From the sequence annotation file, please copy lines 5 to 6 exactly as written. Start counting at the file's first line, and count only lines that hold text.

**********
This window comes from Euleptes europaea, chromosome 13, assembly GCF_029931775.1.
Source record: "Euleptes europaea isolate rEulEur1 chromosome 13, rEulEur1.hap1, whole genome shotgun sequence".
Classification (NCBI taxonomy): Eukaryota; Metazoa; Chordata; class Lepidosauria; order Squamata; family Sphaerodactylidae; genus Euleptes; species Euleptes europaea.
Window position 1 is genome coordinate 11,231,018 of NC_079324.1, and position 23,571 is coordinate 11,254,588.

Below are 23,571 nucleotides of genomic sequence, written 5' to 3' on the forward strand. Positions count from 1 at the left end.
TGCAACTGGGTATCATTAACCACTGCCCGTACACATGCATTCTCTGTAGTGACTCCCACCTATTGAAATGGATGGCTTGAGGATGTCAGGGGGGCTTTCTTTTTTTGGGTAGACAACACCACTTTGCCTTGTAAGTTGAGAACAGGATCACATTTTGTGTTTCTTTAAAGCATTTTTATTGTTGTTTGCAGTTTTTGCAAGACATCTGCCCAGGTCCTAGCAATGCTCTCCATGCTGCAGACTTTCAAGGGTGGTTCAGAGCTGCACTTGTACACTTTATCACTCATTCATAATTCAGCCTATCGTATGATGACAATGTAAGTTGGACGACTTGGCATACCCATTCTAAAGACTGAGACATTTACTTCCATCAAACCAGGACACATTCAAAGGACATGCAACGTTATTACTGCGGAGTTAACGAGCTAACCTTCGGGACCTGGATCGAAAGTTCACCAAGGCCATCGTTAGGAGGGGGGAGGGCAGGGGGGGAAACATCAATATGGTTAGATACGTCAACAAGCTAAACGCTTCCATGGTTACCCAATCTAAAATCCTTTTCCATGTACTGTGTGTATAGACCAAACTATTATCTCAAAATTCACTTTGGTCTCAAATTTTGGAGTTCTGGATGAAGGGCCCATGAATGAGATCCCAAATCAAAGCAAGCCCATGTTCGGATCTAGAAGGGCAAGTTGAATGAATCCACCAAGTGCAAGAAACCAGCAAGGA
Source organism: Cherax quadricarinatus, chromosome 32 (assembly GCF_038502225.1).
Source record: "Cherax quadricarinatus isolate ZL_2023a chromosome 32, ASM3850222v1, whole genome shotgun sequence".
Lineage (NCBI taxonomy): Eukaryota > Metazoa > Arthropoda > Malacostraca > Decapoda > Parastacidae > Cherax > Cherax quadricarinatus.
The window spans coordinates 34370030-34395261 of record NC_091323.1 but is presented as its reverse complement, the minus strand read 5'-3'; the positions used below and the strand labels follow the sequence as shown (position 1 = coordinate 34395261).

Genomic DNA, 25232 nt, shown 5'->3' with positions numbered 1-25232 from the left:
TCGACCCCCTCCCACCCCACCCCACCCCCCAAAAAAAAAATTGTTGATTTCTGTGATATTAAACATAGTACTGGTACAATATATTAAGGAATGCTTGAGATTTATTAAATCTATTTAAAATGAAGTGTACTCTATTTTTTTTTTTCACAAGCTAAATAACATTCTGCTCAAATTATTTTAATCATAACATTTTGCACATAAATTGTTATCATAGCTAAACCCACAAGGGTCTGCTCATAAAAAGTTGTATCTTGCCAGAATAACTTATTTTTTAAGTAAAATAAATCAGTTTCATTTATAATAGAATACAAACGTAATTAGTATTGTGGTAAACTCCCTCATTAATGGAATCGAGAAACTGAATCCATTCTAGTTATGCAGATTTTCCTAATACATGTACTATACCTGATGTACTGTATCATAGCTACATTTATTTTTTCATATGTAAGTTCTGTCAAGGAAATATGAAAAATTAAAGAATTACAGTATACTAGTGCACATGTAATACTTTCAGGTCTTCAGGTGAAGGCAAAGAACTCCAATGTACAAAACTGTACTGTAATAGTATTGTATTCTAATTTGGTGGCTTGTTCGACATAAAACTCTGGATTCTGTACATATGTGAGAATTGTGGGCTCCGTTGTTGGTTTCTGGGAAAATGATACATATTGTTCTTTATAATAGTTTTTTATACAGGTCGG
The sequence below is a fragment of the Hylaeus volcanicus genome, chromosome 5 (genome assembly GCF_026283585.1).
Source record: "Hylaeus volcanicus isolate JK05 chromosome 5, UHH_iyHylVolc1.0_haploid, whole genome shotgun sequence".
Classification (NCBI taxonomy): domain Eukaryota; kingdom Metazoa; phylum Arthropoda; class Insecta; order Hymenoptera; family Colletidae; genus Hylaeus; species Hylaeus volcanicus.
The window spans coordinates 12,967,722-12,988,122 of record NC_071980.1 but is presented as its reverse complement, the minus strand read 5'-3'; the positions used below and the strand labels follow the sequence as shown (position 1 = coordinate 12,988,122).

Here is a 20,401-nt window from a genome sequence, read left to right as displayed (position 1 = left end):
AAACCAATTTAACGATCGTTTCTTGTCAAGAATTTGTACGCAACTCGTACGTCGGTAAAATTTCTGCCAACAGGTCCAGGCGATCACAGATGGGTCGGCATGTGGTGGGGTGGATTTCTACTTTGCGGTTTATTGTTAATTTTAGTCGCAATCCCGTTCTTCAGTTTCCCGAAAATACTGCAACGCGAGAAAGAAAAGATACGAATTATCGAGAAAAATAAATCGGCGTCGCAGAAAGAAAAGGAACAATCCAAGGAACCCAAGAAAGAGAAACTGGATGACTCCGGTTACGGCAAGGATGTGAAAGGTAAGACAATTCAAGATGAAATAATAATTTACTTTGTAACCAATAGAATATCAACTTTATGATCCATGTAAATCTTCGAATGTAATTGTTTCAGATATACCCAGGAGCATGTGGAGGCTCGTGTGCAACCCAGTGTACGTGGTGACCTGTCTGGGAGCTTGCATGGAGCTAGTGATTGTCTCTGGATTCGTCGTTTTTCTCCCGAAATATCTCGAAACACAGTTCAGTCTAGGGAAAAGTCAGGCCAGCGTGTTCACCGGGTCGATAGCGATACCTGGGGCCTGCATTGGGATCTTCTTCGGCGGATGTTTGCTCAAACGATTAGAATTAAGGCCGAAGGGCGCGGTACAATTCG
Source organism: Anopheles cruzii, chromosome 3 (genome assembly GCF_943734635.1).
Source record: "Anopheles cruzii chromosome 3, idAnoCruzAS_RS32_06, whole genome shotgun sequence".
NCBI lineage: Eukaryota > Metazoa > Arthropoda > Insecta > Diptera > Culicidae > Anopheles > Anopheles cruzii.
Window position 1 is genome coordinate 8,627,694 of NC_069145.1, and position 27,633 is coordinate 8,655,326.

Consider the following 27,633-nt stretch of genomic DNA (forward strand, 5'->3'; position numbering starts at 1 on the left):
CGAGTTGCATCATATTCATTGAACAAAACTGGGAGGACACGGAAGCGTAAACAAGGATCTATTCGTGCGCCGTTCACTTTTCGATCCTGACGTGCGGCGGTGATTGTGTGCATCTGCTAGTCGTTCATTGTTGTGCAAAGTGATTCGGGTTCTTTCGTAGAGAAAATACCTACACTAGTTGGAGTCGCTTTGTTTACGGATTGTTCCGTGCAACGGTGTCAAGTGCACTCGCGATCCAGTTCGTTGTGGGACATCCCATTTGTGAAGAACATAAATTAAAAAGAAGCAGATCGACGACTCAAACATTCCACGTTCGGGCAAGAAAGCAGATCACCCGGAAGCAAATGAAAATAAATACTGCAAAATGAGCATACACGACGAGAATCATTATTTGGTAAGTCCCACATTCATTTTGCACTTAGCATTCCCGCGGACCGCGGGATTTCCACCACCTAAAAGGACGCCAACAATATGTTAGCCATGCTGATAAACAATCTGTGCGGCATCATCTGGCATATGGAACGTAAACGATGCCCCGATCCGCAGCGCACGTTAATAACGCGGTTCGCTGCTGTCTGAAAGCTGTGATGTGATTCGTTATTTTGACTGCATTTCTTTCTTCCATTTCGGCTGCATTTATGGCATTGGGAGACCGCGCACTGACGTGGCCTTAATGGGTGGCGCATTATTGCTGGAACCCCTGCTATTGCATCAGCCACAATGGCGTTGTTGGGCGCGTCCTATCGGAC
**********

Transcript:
Below are 23,571 nucleotides of genomic sequence, written 5' to 3' on the forward strand. Positions count from 1 at the left end.
TGCAACTGGGTATCATTAACCACTGCCCGTACACATGCATTCTCTGTAGTGACTCCCACCTATTGAAATGGATGGCTTGAGGATGTCAGGGGGGCTTTCTTTTTTTGGGTAGACAACACCACTTTGCCTTGTAAGTTGAGAACAGGATCACATTTTGTGTTTCTTTAAAGCATTTTTATTGTTGTTTGCAGTTTTTGCAAGACATCTGCCCAGGTCCTAGCAATGCTCTCCATGCTGCAGACTTTCAAGGGTGGTTCAGAGCTGCACTTGTACACTTTATCACTCATTCATAATTCAGCCTATCGTATGATGACAATGTAAGTTGGACGACTTGGCATACCCATTCTAAAGACTGAGACATTTACTTCCATCAAACCAGGACACATTCAAAGGACATGCAACGTTATTACTGCGGAGTTAACGAGCTAACCTTCGGGACCTGGATCGAAAGTTCACCAAGGCCATCGTTAGGAGGGGGGAGGGCAGGGGGGGAAACATCAATATGGTTAGATACGTCAACAAGCTAAACGCTTCCATGGTTACCCAATCTAAAATCCTTTTCCATGTACTGTGTGTATAGACCAAACTATTATCTCAAAATTCACTTTGGTCTCAAATTTTGGAGTTCTGGATGAAGGGCCCATGAATGAGATCCCAAATCAAAGCAAGCCCATGTTCGGATCTAGAAGGGCAAGTTGAATGAATCCACCAAGTGCAAGAAACCAGCAAGGA